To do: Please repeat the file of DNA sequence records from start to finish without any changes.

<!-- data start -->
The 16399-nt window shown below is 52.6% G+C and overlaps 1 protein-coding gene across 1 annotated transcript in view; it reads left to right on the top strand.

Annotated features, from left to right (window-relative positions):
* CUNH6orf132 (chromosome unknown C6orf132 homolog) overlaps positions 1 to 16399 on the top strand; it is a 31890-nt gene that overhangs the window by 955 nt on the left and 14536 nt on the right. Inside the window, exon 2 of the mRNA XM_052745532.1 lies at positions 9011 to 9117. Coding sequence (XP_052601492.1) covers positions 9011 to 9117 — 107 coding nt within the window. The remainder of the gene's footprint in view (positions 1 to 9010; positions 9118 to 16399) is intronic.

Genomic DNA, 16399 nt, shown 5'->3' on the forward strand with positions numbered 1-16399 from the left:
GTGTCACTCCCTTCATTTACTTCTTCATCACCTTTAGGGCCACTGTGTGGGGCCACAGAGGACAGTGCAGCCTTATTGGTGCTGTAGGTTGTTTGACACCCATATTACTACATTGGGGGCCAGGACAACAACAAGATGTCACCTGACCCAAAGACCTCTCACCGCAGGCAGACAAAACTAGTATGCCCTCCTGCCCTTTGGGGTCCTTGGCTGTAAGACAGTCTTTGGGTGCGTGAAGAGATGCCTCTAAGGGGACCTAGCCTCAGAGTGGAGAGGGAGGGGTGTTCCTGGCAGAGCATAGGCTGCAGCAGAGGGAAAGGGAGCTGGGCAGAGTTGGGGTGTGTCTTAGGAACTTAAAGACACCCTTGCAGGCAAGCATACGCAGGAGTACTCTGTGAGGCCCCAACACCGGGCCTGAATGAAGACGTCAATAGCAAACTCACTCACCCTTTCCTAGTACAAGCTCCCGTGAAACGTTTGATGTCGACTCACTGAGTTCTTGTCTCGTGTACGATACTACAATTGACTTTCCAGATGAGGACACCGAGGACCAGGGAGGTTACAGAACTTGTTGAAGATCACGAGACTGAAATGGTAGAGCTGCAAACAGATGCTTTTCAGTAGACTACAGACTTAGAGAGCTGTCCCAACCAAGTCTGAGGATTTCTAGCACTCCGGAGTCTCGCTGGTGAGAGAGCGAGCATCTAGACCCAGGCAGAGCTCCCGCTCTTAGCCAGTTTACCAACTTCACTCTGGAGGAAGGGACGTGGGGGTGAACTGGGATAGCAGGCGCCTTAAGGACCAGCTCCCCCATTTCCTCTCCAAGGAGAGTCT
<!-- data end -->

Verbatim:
The 16399-nt window shown below is 52.6% G+C and overlaps 1 protein-coding gene across 1 annotated transcript in view; it reads left to right on the top strand.

Annotated features, from left to right (window-relative positions):
* CUNH6orf132 (chromosome unknown C6orf132 homolog) overlaps positions 1 to 16399 on the top strand; it is a 31890-nt gene that overhangs the window by 955 nt on the left and 14536 nt on the right. Inside the window, exon 2 of the mRNA XM_052745532.1 lies at positions 9011 to 9117. Coding sequence (XP_052601492.1) covers positions 9011 to 9117 — 107 coding nt within the window. The remainder of the gene's footprint in view (positions 1 to 9010; positions 9118 to 16399) is intronic.

Genomic DNA, 16399 nt, shown 5'->3' on the forward strand with positions numbered 1-16399 from the left:
GTGTCACTCCCTTCATTTACTTCTTCATCACCTTTAGGGCCACTGTGTGGGGCCACAGAGGACAGTGCAGCCTTATTGGTGCTGTAGGTTGTTTGACACCCATATTACTACATTGGGGGCCAGGACAACAACAAGATGTCACCTGACCCAAAGACCTCTCACCGCAGGCAGACAAAACTAGTATGCCCTCCTGCCCTTTGGGGTCCTTGGCTGTAAGACAGTCTTTGGGTGCGTGAAGAGATGCCTCTAAGGGGACCTAGCCTCAGAGTGGAGAGGGAGGGGTGTTCCTGGCAGAGCATAGGCTGCAGCAGAGGGAAAGGGAGCTGGGCAGAGTTGGGGTGTGTCTTAGGAACTTAAAGACACCCTTGCAGGCAAGCATACGCAGGAGTACTCTGTGAGGCCCCAACACCGGGCCTGAATGAAGACGTCAATAGCAAACTCACTCACCCTTTCCTAGTACAAGCTCCCGTGAAACGTTTGATGTCGACTCACTGAGTTCTTGTCTCGTGTACGATACTACAATTGACTTTCCAGATGAGGACACCGAGGACCAGGGAGGTTACAGAACTTGTTGAAGATCACGAGACTGAAATGGTAGAGCTGCAAACAGATGCTTTTCAGTAGACTACAGACTTAGAGAGCTGTCCCAACCAAGTCTGAGGATTTCTAGCACTCCGGAGTCTCGCTGGTGAGAGAGCGAGCATCTAGACCCAGGCAGAGCTCCCGCTCTTAGCCAGTTTACCAACTTCACTCTGGAGGAAGGGACGTGGGGGTGAACTGGGATAGCAGGCGCCTTAAGGACCAGCTCCCCCATTTCCTCTCCAAGGAGAGTCT